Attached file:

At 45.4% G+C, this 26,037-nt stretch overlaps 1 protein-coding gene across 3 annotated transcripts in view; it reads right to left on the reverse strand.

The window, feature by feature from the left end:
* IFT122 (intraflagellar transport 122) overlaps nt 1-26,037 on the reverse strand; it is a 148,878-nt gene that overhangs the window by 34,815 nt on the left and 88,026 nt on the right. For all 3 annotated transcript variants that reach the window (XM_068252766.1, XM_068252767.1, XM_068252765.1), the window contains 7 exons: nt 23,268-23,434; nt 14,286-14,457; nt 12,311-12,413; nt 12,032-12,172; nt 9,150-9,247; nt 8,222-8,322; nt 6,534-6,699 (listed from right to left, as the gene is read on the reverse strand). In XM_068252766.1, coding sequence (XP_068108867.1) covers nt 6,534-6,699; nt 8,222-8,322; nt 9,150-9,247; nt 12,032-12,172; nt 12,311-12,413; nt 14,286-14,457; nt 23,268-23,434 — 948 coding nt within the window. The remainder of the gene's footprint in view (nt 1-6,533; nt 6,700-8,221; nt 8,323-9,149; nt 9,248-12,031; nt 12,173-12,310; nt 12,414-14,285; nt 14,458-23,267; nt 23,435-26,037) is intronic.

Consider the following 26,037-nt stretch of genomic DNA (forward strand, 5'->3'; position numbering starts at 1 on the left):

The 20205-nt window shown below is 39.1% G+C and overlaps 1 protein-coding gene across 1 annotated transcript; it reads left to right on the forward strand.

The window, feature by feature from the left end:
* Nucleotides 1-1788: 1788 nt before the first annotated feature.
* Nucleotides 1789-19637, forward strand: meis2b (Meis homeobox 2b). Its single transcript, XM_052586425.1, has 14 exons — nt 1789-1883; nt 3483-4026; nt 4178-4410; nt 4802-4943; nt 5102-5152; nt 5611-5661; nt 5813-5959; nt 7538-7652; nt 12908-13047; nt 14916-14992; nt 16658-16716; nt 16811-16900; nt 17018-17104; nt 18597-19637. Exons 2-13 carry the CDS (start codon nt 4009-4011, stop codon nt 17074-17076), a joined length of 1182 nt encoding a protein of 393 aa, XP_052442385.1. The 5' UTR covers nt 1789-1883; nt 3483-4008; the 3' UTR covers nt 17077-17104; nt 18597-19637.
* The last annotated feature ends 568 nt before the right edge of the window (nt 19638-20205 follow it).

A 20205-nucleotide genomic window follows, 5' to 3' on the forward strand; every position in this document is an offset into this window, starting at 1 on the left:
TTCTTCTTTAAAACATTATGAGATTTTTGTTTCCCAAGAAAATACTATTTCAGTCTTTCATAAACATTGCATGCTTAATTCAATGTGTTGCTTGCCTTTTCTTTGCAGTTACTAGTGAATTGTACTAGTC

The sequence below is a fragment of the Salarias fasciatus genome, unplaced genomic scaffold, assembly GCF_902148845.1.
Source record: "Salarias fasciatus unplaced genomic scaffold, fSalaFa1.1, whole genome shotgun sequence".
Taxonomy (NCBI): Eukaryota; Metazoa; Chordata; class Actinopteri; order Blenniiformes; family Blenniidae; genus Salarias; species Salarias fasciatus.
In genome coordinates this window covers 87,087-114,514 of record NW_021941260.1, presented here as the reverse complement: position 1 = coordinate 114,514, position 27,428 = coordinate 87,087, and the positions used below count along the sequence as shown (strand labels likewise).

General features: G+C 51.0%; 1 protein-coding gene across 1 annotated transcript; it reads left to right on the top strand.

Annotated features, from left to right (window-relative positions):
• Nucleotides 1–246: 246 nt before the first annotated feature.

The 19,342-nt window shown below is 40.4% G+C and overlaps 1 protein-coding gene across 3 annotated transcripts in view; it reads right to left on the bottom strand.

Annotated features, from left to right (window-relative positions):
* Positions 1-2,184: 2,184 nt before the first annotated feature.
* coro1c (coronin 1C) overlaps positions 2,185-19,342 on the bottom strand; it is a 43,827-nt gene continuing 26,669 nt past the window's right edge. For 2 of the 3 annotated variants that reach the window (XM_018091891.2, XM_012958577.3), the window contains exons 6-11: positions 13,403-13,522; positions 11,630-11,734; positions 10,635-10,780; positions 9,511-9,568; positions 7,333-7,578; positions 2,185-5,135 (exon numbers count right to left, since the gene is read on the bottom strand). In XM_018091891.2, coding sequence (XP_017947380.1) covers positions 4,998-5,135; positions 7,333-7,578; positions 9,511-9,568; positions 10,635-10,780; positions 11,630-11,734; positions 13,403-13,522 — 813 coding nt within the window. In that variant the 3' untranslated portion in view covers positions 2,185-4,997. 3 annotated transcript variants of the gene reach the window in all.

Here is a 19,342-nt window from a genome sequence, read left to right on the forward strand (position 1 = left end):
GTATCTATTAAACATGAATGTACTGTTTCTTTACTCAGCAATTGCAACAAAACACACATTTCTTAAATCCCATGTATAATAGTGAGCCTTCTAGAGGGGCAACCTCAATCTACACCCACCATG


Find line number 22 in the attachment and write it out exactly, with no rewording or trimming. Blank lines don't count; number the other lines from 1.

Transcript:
* coro1c (coronin 1C) overlaps positions 2,185-19,342 on the bottom strand; it is a 43,827-nt gene continuing 26,669 nt past the window's right edge. For 2 of the 3 annotated variants that reach the window (XM_018091891.2, XM_012958577.3), the window contains exons 6-11: positions 13,403-13,522; positions 11,630-11,734; positions 10,635-10,780; positions 9,511-9,568; positions 7,333-7,578; positions 2,185-5,135 (exon numbers count right to left, since the gene is read on the bottom strand). In XM_018091891.2, coding sequence (XP_017947380.1) covers positions 4,998-5,135; positions 7,333-7,578; positions 9,511-9,568; positions 10,635-10,780; positions 11,630-11,734; positions 13,403-13,522 — 813 coding nt within the window. In that variant the 3' untranslated portion in view covers positions 2,185-4,997. 3 annotated transcript variants of the gene reach the window in all.